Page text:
Good point; certainly arguable. I suppose I was/am looking for a more pronounced and dramatic cause-effect case. If scaring off the opposition were the criterion, surely tactically placed bogus sig stas with uninitiated flag-wavers would have done the trick w/o expediture of resources to train and deployment sig technicians -- a la the "Quaker guns" of 1861.|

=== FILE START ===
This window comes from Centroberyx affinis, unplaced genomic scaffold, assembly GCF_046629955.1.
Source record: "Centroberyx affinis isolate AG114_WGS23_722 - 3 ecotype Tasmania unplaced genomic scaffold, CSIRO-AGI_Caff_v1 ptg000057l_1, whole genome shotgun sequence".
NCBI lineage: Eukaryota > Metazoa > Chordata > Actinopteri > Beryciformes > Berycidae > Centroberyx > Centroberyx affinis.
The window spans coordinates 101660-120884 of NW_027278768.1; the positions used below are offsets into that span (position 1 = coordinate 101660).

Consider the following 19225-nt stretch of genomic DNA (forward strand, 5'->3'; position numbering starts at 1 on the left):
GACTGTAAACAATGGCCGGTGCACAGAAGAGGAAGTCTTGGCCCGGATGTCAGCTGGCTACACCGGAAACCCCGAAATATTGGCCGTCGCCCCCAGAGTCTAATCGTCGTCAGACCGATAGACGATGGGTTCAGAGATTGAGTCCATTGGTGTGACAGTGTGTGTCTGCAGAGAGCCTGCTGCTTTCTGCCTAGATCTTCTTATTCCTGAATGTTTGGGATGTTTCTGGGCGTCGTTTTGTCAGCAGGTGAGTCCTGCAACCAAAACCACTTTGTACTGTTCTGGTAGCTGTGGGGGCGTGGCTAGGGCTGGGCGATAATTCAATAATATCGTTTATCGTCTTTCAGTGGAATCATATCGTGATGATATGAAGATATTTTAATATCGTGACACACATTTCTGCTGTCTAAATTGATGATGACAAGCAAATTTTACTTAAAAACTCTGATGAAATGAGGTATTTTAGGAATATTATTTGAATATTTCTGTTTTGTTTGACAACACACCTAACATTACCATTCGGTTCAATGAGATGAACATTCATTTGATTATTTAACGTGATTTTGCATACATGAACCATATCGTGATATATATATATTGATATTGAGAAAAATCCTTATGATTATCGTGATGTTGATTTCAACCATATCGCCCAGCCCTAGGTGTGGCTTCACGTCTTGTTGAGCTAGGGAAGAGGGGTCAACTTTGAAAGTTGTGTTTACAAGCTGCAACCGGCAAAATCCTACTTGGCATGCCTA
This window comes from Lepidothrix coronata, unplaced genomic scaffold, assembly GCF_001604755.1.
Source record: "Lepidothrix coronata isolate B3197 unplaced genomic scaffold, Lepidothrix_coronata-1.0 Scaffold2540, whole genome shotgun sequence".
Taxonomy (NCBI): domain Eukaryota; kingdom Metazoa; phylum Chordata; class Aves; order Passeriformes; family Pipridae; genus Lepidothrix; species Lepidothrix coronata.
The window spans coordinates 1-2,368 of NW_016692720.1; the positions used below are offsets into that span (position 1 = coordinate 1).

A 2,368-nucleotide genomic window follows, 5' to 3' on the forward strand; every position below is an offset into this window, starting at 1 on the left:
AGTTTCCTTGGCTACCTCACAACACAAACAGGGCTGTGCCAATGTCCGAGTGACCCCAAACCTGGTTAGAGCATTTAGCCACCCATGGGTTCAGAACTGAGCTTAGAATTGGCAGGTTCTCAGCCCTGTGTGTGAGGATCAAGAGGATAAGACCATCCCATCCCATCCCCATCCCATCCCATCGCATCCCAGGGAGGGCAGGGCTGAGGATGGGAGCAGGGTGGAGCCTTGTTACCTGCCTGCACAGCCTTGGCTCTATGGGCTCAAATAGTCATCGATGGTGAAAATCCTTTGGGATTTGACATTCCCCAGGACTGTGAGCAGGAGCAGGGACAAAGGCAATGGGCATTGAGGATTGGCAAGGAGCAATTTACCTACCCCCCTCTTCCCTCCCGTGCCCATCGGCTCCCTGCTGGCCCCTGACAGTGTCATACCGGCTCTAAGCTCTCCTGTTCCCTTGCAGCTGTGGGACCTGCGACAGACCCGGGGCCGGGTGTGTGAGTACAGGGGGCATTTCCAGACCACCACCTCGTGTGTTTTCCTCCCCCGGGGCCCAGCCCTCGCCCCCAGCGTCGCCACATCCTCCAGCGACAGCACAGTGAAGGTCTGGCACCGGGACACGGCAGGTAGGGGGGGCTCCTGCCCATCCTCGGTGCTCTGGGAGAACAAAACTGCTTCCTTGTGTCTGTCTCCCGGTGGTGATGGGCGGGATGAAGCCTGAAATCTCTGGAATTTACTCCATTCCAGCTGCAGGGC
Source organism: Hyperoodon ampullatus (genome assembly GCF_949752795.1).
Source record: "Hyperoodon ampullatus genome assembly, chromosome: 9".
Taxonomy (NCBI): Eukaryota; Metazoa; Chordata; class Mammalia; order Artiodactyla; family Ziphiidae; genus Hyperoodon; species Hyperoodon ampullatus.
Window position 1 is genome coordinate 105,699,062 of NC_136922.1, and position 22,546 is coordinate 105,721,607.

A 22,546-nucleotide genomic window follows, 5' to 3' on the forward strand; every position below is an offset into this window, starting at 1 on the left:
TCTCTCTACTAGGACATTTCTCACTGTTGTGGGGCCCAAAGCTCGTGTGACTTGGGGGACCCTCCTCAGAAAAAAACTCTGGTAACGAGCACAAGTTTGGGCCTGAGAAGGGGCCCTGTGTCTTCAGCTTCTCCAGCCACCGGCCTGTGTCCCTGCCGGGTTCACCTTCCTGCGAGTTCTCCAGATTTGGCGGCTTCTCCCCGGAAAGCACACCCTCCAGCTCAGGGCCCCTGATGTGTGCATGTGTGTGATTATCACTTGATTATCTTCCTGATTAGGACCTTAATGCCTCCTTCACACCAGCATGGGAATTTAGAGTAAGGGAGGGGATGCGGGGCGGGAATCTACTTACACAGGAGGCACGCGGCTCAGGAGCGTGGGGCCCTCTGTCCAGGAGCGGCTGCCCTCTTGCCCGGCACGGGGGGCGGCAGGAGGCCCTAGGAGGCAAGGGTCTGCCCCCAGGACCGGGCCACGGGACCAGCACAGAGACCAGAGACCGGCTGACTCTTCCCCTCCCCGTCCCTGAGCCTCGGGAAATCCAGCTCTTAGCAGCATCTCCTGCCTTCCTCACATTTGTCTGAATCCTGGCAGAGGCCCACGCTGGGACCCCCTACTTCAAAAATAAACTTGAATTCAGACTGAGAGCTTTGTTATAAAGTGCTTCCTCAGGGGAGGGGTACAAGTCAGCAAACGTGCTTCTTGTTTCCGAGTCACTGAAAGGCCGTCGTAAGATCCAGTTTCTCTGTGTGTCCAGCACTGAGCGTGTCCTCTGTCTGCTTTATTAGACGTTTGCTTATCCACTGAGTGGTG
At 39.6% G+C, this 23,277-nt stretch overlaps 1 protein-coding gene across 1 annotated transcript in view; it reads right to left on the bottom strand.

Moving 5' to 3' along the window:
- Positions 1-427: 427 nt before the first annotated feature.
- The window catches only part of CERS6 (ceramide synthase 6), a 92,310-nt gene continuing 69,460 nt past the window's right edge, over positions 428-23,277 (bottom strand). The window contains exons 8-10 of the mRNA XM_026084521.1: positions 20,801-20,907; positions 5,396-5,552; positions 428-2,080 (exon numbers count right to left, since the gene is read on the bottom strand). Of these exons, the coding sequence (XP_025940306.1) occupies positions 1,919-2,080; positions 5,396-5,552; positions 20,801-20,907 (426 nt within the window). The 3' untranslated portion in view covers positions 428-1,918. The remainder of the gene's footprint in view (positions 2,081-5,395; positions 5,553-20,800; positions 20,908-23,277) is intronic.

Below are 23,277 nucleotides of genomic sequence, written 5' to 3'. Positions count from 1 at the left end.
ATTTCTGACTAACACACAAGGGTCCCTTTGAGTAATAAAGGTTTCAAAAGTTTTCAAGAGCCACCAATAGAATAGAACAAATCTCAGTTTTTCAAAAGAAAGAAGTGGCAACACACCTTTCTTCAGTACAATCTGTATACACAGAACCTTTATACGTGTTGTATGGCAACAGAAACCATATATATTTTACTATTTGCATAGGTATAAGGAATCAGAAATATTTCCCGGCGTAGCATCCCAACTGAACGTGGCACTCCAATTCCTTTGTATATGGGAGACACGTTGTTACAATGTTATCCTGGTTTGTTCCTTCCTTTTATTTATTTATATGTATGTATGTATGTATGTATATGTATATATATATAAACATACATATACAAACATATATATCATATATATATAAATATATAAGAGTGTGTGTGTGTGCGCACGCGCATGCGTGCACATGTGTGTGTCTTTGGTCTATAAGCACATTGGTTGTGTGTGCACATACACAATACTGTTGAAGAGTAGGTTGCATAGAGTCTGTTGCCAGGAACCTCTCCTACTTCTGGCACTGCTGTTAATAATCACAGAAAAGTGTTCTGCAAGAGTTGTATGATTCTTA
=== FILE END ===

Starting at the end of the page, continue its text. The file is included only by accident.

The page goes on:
There are several impediments to research: generals are loath to credit intel (vice their own brilliance) for tactical successes; records and record-keeping, especially for the early war period in which practices and procedures were being developed, are scarce, particularly on the Southern side; and the "trivial" subject matter of transient message traffic numbs the historian to the value of such "finger-on-the-pulse" data providing assurance to a commander. Maybe we're asking the wrong question. Beauregard's coms lash-up in Charleston harbor area, with visual, wire, courier and face-to-face transmission of information and orders entailed a commitment of sig specialists to effect a climate of affording the CinC a settling sense of constant awareness of threat, both actual and potential. He was alerted to, and able to react to, potential threat. Maybe we should be looking for cases in which avoidance of battle was justification for existence of Sig Corps.